Will health insurance companies continue to group together, leaving virtually no real choice for customers? Even now Betty cannot get a referral to a specialist in network that isn't more than 50 miles away, has English listed as a third language, and is booked up for 4 months.

With the stunning election results still reverberating around the world, any hope we had for less uncertainty in our health care situation has been shattered. The only certainty we can count on is things are going to get a whole lot more unsure for as far as we care to gaze into the future. 








24 comments:

  1. Your current health care right now, under Obamacare is this, as you stated:

    "Even now Betty cannot get a referral to a specialist in network that isn't more than 50 miles away, has English listed as a third language, and is booked up for 4 months."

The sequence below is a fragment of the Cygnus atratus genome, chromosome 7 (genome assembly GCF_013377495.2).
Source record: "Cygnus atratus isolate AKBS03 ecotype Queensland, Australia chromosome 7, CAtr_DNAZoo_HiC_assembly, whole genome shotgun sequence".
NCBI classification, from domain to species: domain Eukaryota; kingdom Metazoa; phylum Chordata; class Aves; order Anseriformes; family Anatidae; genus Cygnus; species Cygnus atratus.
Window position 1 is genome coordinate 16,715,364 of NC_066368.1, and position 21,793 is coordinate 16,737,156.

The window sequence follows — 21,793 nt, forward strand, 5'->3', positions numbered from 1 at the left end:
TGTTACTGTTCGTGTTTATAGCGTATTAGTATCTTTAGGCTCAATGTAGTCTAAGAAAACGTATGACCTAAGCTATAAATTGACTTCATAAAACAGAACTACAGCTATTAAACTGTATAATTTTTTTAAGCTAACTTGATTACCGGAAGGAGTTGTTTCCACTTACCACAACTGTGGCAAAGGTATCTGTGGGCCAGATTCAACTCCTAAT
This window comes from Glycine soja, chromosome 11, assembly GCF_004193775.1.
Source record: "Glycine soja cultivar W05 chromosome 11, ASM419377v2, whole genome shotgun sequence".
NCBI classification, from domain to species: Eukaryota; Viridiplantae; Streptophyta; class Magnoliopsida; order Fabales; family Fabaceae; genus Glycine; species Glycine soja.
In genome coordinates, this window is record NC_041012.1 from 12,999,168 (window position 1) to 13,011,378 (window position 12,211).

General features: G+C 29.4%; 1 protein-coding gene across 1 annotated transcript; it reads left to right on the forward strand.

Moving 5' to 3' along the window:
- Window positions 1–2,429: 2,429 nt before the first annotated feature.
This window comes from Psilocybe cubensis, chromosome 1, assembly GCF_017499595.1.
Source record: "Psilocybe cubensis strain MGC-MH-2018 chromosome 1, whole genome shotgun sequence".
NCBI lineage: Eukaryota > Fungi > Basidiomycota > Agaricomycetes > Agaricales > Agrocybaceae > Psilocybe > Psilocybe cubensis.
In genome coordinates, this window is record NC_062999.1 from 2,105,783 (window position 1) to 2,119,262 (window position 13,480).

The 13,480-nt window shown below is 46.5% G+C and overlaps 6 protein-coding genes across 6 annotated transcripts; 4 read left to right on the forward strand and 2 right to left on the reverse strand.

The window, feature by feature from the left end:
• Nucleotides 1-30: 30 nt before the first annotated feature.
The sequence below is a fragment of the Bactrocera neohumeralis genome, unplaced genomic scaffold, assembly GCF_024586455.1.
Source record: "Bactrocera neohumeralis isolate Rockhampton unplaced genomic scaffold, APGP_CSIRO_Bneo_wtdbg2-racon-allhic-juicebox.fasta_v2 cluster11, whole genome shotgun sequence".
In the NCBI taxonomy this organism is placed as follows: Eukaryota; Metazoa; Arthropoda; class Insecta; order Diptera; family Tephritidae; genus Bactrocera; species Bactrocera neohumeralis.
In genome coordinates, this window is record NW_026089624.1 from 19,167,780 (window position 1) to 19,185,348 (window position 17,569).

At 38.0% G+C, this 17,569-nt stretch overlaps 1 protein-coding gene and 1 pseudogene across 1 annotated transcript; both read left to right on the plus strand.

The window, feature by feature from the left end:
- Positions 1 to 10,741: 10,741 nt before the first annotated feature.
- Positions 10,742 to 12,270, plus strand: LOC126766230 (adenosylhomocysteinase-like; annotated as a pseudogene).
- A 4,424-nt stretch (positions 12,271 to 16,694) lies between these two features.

Sounds like, to me, ACA ain't working to well. So far, in the last 3 years I've been dropped off of Obamacare three times. The first two were because the new insurance companies went out of business. Brilliant, that Obamacare is. This time I was dropped because my income went to high for a subsidy. Triple brilliant.
    Millions of young people today have chosen to pay the fine rather than sign up for Obamacare. How much better, without interference, do you think the current Obamacare was going to get. Financials dictate that ACA was already in a death spiral, expecting to go bankrupt in 2017. So, I have no ide what you are talking about.
    Uncertainty?
    If anything, y'all should be thankful finally something is going to be done about Obamacare. Repeal and replace. With something that will finally make sense. For like everybody. Not just the chosen few.
    Myrtle Briar.

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    1. When they had a chance,Republicans could not come up with a reasonable health care plan for all Americans.Obama's original plan involved a single payor system, quite like Medicare,which works pretty well.WHat's to replace?? I think we need to go back k to the original ACA plan. You got "dropped" from "Obamacare" because HEALTH INSURANCE COMPANIES run the show and decided not to cover you anymore. It's the health insurance lobby which is the problem.Our government has a way to provide health insurance just like it has a way to pay for defense.